History and exam

Key diagnostic factors

Approximately 85% of women and men are asymptomatic.[9]

Other diagnostic factors

Examination of the cervical os may reveal a cloudy or yellow discharge.

Cervix may bleed easily with friction from a Dacron swab.

Women may experience postcoital or intermenstrual bleeding.

Mucoid or mucopurulent discharge from the urethral opening. Discharge may appear after applying pressure along the penile shaft.

Odorless mucoid discharge may be present.

Painful urination may be present in either sex but is more common in men.

Can occur in women if the infection ascends to the upper urogenital tract or as a result of early pelvic inflammatory disease (PID).

Can occur in women if the infection ascends to the upper urogenital tract, or rarely secondary to a pericapsular hepatic infection.

Can occur in men in severe infections.

Can occur in women if the infection ascends to the upper urogenital tract.

Can occur in men in severe infections.

Mild to severe scrotal pain may occur in ascending infections that cause epididymitis or prostatitis.[2]

In severe infections, the scrotal area may be tender to touch and feel warm.

Can occur in women if the infection ascends to the upper urogenital tract.

Can occur in women if the infection ascends to the upper urogenital tract. Rarely, right upper quadrant abdominal pain occurs secondary to a pericapsular hepatic infection.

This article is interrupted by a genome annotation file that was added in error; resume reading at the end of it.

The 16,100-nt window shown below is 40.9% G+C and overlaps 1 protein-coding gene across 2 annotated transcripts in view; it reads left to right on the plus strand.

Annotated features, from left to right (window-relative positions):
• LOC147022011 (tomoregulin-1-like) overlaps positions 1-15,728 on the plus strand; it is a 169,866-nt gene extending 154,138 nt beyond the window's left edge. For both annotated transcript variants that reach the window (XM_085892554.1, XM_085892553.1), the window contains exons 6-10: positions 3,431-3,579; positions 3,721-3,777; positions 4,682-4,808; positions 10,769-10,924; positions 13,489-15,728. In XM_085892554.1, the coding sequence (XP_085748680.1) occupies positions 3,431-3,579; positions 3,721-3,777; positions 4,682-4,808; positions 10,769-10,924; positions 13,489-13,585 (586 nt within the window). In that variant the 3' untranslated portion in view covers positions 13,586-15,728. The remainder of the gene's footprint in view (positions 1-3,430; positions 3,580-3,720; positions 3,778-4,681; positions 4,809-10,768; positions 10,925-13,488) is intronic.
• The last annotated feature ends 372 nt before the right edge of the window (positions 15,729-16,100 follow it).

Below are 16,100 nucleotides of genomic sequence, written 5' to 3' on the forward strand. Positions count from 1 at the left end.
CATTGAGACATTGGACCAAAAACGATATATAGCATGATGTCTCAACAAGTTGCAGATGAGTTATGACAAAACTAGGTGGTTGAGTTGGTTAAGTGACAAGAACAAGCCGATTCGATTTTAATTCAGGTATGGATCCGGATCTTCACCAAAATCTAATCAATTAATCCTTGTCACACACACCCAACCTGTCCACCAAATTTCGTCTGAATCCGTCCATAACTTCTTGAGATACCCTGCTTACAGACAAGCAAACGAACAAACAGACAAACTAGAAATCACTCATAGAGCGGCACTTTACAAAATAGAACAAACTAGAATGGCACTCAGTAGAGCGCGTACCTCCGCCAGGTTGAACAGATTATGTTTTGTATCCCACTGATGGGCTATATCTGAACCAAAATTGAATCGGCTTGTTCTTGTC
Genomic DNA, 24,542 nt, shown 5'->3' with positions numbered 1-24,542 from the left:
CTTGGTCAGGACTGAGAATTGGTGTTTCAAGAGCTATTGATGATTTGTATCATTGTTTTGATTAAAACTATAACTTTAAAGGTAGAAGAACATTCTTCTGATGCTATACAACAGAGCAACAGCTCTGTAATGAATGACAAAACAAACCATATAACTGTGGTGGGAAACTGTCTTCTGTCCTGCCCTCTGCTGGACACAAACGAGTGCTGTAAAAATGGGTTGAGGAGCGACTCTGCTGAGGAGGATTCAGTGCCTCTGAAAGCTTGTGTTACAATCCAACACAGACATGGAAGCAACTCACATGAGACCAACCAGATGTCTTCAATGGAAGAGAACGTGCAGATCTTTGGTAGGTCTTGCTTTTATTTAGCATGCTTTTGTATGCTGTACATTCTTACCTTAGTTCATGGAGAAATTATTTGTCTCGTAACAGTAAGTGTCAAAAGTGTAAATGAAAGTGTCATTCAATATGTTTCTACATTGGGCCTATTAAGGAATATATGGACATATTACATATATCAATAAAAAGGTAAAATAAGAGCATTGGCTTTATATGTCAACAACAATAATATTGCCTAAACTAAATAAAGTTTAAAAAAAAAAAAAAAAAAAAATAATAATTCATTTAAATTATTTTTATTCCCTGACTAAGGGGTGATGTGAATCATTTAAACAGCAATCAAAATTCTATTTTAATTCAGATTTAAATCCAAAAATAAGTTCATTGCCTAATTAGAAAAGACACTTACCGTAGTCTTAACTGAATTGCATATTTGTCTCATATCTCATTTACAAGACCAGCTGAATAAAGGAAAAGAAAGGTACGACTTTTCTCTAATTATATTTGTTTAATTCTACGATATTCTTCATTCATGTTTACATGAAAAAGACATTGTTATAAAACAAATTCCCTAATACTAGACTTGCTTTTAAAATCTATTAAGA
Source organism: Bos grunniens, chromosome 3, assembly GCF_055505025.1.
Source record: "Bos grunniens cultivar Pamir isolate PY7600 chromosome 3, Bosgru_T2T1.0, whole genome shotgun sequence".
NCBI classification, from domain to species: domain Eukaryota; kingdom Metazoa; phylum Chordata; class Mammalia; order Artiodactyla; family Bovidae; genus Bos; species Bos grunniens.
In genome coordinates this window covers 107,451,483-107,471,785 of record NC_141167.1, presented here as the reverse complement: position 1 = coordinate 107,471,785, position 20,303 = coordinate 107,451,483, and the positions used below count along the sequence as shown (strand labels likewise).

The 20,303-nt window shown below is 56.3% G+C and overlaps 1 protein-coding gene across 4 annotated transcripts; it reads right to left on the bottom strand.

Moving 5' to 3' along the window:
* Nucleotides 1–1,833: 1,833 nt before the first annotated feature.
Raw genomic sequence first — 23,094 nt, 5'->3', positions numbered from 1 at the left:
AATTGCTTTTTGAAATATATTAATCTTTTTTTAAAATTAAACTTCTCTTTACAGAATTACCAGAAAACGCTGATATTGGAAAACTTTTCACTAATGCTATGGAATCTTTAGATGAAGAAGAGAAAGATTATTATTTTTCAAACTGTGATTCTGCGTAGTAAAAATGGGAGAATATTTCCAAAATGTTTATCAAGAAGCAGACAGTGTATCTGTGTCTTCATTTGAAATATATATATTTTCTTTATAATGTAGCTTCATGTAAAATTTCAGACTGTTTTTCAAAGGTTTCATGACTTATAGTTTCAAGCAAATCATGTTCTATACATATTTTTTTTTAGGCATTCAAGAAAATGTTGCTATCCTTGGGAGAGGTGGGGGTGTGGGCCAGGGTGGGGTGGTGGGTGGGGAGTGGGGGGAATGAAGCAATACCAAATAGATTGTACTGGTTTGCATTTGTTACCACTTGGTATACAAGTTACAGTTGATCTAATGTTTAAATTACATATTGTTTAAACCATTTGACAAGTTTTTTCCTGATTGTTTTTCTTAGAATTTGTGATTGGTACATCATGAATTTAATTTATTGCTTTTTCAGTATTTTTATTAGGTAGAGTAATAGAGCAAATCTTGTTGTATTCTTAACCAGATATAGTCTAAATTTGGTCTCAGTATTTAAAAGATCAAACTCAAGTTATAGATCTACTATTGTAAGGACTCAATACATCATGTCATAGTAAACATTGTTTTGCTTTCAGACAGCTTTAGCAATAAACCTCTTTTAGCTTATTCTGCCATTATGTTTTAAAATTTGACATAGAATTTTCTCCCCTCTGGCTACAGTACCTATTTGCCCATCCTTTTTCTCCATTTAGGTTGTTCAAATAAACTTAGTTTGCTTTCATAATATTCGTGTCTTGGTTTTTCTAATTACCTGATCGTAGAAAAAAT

Symptoms and signs of rectal infection are rare, but when present may include mucopurulent rectal discharge or tenesmus.

Risk factors

The risk of infection is greatest in sexually active adolescents and young adults aged less than 25 years.[3][4]

Risk is particularly high if a person has recently changed his or her sexual partner, has multiple sex partners, or has a sex partner with other concurrent sex partners.[4]

Risk is particularly high if there is a history of sexual activity with a person who has a chlamydia infection.

Risk for STIs is increased if condoms are not used.

People with prior STIs should be routinely assessed for re-exposure.[4]

Black people are at higher risk than white people, who are at higher risk than Asian people.[3][8]

Urban residence and low socioeconomic status increase the risk.[8]

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